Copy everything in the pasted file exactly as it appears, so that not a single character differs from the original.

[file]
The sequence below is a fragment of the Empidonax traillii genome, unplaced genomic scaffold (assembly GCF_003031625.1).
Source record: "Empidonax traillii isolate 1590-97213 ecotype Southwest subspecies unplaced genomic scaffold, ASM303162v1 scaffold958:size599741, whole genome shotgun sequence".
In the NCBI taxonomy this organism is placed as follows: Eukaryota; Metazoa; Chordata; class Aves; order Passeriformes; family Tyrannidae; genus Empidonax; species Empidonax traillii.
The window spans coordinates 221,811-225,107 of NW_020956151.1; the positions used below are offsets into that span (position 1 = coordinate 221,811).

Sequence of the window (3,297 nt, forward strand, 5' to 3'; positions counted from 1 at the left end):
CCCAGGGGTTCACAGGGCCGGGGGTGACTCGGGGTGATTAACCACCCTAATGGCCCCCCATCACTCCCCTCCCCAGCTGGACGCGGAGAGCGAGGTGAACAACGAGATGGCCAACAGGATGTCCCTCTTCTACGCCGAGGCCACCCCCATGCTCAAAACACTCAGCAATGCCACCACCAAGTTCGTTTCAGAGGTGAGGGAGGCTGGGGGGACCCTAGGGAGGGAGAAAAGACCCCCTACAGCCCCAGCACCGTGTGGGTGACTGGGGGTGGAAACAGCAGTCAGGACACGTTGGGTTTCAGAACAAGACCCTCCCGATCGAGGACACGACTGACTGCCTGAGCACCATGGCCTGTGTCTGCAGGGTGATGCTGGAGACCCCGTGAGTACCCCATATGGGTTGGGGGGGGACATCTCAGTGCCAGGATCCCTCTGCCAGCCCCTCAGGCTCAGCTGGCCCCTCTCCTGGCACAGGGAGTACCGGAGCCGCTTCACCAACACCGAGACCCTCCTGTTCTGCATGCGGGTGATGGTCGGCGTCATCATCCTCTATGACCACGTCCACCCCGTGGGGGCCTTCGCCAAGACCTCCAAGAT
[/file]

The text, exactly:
The sequence below is a fragment of the Empidonax traillii genome, unplaced genomic scaffold (assembly GCF_003031625.1).
Source record: "Empidonax traillii isolate 1590-97213 ecotype Southwest subspecies unplaced genomic scaffold, ASM303162v1 scaffold958:size599741, whole genome shotgun sequence".
In the NCBI taxonomy this organism is placed as follows: Eukaryota; Metazoa; Chordata; class Aves; order Passeriformes; family Tyrannidae; genus Empidonax; species Empidonax traillii.
The window spans coordinates 221,811-225,107 of NW_020956151.1; the positions used below are offsets into that span (position 1 = coordinate 221,811).

Sequence of the window (3,297 nt, forward strand, 5' to 3'; positions counted from 1 at the left end):
CCCAGGGGTTCACAGGGCCGGGGGTGACTCGGGGTGATTAACCACCCTAATGGCCCCCCATCACTCCCCTCCCCAGCTGGACGCGGAGAGCGAGGTGAACAACGAGATGGCCAACAGGATGTCCCTCTTCTACGCCGAGGCCACCCCCATGCTCAAAACACTCAGCAATGCCACCACCAAGTTCGTTTCAGAGGTGAGGGAGGCTGGGGGGACCCTAGGGAGGGAGAAAAGACCCCCTACAGCCCCAGCACCGTGTGGGTGACTGGGGGTGGAAACAGCAGTCAGGACACGTTGGGTTTCAGAACAAGACCCTCCCGATCGAGGACACGACTGACTGCCTGAGCACCATGGCCTGTGTCTGCAGGGTGATGCTGGAGACCCCGTGAGTACCCCATATGGGTTGGGGGGGGACATCTCAGTGCCAGGATCCCTCTGCCAGCCCCTCAGGCTCAGCTGGCCCCTCTCCTGGCACAGGGAGTACCGGAGCCGCTTCACCAACACCGAGACCCTCCTGTTCTGCATGCGGGTGATGGTCGGCGTCATCATCCTCTATGACCACGTCCACCCCGTGGGGGCCTTCGCCAAGACCTCCAAGAT